Professor of History Colin Gordon awarded NEH Fellowship

The prestigious honor will support Gordon's research into the race-restrictive housing covenants that fueled structural segregation in St. Louis
Sunday, January 24, 2021

Colin Gordon, University of IowaColin Gordon, the F. Wendell Miller Professor of History at the University of Iowa, has received the nation's most prestigious award for humanities scholarship, the National Endowment for the Humanities (NEH) Fellowship.

Gordon's fellowship will support research for his upcoming monograph, tentatively titled Dividing the City: Race-Restrictive Covenants and the Architecture of Segregation. The monograph, and a digital companion project, will be the newest publications of his long-running and influential research into policies that created and have sustained residential racial segregation throughout St. Louis, Missouri, and its suburbs.

These policies were first seen in explicitly racial zoning laws, and then—after a 1917 U.S. Supreme Court decision banning such public regulations—they took the form of private "deed covenants," employed by realtors, developers, and homeowners in realty transactions and attached as restrictions to titles and deeds in public property records.

These covenants prevented African Americans from owning, and often even renting, property in certain neighborhoods, creating neighborhoods for Black residents that were considered less desirable and that received significantly less public investment than their Whites-only counterparts. Though a 1948 U.S. Supreme Court decision banned enforcement of these real estate provisions, their legacy lives on in the residential segregation seen in St. Louis and other northern American cities today.

Gordon, who is a senior research consultant for the Iowa Policy Project and a distinguished faculty affiliate at the UI's Public Policy Center, is a leading expert on public policy as it relates to housing, health, wages and working conditions, and economic development, particularly in urban America.

He is the author of Citizen Brown: Race, Democracy, and Inequality in the St. Louis Suburbs (University of Chicago Press, 2019); Growing Apart: A Political History of American Inequality (Institute for Policy Studies, 2013); Mapping Decline: St. Louis and the Fate of the American City (University of Pennsylvania Press, 2008); Dead on Arrival: The Politics of Health in Twentieth Century America (Princeton University Press, 2003), and New Deals: Business, Labor and Politics, 1920-1935 (Cambridge University Press, 1994). His digital projects include Mapping Decline, an interactive mapping project based on his St. Louis research, and Mapping Segregation in Iowa, an ongoing project involving UI undergraduate researchers, documenting the use of race-restrictive deed covenants in Iowa.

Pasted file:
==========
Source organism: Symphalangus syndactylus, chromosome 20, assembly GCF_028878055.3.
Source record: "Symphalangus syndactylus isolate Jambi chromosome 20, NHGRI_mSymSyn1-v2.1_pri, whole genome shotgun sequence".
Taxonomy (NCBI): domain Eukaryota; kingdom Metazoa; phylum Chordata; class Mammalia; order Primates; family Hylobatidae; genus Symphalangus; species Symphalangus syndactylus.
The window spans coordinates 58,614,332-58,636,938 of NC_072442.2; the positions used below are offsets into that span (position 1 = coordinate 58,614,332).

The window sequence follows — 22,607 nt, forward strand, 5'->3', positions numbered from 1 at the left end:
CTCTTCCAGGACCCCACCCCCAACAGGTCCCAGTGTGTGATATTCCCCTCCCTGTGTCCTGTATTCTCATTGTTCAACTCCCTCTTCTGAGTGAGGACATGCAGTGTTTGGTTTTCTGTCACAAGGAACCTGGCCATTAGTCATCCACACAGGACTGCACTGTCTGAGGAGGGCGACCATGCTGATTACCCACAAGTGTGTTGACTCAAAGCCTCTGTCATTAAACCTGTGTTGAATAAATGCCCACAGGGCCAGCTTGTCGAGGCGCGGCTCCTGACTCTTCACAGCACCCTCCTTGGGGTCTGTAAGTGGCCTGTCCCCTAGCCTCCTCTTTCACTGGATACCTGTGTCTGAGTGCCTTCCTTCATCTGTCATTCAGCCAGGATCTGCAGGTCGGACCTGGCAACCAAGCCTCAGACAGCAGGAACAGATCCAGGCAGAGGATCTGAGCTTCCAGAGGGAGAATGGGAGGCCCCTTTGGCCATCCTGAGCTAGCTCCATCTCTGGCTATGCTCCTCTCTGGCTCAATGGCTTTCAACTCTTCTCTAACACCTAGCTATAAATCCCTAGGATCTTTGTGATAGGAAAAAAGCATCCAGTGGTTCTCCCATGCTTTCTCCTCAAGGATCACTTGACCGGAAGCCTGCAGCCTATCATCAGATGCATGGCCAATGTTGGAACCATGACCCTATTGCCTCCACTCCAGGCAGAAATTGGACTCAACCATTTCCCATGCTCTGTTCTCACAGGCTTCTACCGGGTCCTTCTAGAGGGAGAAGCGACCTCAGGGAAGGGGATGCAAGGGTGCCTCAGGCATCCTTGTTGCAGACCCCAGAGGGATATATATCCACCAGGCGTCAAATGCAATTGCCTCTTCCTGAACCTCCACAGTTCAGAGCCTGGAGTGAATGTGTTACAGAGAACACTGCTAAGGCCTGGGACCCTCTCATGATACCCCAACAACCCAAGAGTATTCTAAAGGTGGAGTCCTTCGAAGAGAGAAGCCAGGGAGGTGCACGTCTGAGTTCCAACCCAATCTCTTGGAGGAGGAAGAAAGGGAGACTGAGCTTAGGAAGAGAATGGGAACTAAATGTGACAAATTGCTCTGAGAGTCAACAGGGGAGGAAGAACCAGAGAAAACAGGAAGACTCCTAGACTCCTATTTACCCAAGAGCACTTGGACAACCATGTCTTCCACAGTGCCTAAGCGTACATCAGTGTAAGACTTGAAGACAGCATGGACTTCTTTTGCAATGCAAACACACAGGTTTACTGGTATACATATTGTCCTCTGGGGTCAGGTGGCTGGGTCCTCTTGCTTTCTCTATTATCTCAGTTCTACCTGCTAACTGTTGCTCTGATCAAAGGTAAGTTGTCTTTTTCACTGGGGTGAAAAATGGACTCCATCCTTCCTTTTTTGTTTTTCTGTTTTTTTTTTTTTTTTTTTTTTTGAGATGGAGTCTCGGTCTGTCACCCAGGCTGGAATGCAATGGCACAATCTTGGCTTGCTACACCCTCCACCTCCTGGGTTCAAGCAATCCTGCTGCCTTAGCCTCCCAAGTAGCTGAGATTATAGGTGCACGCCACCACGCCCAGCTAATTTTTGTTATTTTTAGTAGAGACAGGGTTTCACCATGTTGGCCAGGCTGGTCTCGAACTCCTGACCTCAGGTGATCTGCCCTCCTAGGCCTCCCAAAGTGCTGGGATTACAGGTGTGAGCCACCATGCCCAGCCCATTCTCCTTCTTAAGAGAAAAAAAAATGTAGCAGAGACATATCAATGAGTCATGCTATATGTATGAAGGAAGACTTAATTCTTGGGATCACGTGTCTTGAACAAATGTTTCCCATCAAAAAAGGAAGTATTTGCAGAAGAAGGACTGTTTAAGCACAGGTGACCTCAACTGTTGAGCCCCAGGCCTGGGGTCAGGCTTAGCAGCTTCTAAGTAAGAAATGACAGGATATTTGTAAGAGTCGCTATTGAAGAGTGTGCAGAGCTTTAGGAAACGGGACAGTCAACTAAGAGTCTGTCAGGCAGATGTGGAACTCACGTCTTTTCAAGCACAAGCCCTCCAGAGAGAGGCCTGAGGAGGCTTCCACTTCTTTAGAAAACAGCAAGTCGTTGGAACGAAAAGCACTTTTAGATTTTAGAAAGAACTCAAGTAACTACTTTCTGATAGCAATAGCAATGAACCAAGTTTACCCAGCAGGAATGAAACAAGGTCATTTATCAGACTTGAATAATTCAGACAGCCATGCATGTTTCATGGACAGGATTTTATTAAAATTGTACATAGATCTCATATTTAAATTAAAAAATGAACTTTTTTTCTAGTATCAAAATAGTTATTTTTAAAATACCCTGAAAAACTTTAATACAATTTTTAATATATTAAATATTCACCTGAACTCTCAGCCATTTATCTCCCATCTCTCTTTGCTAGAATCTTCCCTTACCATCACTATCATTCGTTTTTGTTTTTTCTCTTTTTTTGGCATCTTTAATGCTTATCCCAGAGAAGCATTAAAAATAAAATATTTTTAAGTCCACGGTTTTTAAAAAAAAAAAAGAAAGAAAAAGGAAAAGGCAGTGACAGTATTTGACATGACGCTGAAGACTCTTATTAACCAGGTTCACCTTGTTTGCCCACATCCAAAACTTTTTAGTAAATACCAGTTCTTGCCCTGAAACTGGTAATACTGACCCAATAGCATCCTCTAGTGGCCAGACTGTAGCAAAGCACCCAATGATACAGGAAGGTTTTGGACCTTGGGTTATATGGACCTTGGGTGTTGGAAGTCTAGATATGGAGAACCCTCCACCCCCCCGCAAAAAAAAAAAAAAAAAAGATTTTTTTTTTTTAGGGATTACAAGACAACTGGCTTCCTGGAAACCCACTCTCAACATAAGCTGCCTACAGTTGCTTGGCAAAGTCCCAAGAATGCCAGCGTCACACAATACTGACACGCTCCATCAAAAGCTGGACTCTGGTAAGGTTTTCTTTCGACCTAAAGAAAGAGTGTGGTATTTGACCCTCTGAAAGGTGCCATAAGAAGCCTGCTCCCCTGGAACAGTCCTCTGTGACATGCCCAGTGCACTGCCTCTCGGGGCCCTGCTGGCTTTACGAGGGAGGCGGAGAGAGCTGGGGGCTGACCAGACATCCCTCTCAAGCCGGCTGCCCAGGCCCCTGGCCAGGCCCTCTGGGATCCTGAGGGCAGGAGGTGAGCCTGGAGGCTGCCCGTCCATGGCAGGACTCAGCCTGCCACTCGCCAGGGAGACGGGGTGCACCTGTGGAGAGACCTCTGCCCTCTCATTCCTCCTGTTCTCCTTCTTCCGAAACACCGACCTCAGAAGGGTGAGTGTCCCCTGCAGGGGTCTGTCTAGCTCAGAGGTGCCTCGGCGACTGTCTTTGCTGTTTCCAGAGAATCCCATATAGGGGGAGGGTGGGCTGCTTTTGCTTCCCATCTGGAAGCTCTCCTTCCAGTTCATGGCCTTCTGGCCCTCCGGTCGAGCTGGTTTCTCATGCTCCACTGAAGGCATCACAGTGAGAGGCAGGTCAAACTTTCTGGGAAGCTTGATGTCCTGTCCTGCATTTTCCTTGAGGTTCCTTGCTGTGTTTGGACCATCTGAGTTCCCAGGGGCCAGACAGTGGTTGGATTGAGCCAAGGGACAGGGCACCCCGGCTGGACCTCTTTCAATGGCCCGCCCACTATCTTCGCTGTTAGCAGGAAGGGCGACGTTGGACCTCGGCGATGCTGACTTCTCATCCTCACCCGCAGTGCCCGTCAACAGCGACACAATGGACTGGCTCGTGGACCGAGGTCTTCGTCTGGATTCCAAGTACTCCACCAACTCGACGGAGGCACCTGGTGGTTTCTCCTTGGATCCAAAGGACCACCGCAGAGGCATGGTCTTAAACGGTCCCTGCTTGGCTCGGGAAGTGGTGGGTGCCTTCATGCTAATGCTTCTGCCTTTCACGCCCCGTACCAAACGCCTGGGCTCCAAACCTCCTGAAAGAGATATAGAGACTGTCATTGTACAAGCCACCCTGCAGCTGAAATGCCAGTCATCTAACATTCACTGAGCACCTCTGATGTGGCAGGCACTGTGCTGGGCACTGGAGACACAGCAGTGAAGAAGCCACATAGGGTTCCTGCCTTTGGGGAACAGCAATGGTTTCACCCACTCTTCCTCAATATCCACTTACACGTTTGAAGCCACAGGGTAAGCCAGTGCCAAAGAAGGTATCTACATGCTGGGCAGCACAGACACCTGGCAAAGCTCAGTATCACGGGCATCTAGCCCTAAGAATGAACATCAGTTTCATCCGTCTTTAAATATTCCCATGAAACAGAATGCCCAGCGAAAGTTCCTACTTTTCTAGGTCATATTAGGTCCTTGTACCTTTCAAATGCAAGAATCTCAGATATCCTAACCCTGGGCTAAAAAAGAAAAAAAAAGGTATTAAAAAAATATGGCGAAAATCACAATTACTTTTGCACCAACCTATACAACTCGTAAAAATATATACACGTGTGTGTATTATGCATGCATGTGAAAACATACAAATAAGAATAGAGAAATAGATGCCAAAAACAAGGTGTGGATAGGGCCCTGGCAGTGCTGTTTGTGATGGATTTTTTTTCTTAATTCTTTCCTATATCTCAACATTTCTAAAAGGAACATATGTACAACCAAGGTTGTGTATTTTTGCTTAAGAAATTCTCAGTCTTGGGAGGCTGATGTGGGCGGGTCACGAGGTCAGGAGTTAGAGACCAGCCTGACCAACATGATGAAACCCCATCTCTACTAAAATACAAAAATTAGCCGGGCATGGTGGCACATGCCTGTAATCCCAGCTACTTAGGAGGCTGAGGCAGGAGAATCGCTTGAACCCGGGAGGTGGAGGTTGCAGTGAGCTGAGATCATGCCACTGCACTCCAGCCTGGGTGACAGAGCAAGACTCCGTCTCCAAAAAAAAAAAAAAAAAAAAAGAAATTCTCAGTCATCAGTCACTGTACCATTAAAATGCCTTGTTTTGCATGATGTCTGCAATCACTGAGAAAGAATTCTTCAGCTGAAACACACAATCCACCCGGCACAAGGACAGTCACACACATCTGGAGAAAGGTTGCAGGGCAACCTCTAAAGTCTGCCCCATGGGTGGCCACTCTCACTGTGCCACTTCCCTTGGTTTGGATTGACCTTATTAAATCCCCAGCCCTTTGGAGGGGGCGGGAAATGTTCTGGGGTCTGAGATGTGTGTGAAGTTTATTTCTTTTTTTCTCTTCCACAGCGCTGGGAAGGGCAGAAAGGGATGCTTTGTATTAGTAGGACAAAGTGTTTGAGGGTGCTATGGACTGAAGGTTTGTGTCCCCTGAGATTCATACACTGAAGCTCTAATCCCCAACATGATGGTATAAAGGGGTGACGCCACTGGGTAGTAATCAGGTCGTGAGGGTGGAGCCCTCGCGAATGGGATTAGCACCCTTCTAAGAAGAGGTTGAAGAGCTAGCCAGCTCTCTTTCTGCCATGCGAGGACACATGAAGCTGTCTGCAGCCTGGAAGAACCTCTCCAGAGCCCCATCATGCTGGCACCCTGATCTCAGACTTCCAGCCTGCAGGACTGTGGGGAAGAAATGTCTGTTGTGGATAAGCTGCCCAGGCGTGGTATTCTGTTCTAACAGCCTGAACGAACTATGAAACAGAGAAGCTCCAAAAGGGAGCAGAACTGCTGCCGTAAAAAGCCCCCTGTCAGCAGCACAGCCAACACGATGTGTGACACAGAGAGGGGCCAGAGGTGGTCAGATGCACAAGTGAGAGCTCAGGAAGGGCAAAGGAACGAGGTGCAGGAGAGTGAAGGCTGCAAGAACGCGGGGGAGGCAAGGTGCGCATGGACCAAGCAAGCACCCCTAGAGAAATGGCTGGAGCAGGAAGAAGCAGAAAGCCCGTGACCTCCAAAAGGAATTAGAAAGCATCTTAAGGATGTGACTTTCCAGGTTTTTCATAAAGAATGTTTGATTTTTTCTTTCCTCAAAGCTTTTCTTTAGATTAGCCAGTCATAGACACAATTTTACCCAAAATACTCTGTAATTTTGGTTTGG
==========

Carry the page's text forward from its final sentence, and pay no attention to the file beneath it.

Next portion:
He writes the biennial State of Working Iowa reports for the Iowa Policy Project, and has written for The Nation, In these Times, Z Magazine, Atlantic Cities, and Dissent (to which he is a regular contributor). In addition, he has provided reports, briefs, and expert testimony in legal cases around the country. His work is featured and archived on his personal website

A member of the Department of History faculty since 1994, Gordon was its chair from 2006-2011. Among other honors, he received the University of Iowa Regents Award for Faculty Excellence in 2016 and the University of Iowa Award for Distinguished Achievement in Publicly Engaged Research in 2015. In 2014, the College of Liberal Arts and Sciences named him Collegiate Fellow, the college's highest faculty honor.

The University of Iowa College of Liberal Arts and Sciences offers about 70 majors across the humanities; fine, performing and literary arts; natural and mathematical sciences; social and behavioral sciences; and communication disciplines. About 15,000 undergraduate and nearly 2,000 graduate students study each year in the college’s 37 departments, led by faculty at the forefront of teaching and research in their disciplines. The college teaches all Iowa undergraduates through the college's general education program, CLAS CORE. About 80 percent of all Iowa undergraduates begin their academic journey in CLAS. The college confers about 60 percent of the university's bachelor's degrees each academic year.